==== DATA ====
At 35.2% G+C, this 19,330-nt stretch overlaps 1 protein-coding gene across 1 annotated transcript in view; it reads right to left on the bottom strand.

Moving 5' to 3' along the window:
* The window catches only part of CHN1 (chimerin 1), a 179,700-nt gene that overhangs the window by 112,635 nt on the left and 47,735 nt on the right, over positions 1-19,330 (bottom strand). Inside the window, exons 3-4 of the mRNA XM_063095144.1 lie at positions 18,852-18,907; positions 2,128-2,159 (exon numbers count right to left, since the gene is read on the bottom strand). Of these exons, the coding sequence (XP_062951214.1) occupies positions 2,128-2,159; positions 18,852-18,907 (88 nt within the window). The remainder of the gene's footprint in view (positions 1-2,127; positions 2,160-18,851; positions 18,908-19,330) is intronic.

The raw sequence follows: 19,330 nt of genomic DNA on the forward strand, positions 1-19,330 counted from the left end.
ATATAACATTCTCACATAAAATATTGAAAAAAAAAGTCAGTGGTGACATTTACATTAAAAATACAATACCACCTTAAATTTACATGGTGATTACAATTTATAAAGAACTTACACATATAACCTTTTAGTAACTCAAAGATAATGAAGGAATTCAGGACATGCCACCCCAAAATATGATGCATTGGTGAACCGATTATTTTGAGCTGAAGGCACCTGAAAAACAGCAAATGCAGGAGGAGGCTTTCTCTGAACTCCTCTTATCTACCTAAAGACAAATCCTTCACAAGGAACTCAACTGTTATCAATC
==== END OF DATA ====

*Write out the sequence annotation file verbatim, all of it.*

At 35.2% G+C, this 19,330-nt stretch overlaps 1 protein-coding gene across 1 annotated transcript in view; it reads right to left on the bottom strand.

Moving 5' to 3' along the window:
* The window catches only part of CHN1 (chimerin 1), a 179,700-nt gene that overhangs the window by 112,635 nt on the left and 47,735 nt on the right, over positions 1-19,330 (bottom strand). Inside the window, exons 3-4 of the mRNA XM_063095144.1 lie at positions 18,852-18,907; positions 2,128-2,159 (exon numbers count right to left, since the gene is read on the bottom strand). Of these exons, the coding sequence (XP_062951214.1) occupies positions 2,128-2,159; positions 18,852-18,907 (88 nt within the window). The remainder of the gene's footprint in view (positions 1-2,127; positions 2,160-18,851; positions 18,908-19,330) is intronic.

The raw sequence follows: 19,330 nt of genomic DNA on the forward strand, positions 1-19,330 counted from the left end.
ATATAACATTCTCACATAAAATATTGAAAAAAAAAGTCAGTGGTGACATTTACATTAAAAATACAATACCACCTTAAATTTACATGGTGATTACAATTTATAAAGAACTTACACATATAACCTTTTAGTAACTCAAAGATAATGAAGGAATTCAGGACATGCCACCCCAAAATATGATGCATTGGTGAACCGATTATTTTGAGCTGAAGGCACCTGAAAAACAGCAAATGCAGGAGGAGGCTTTCTCTGAACTCCTCTTATCTACCTAAAGACAAATCCTTCACAAGGAACTCAACTGTTATCAATC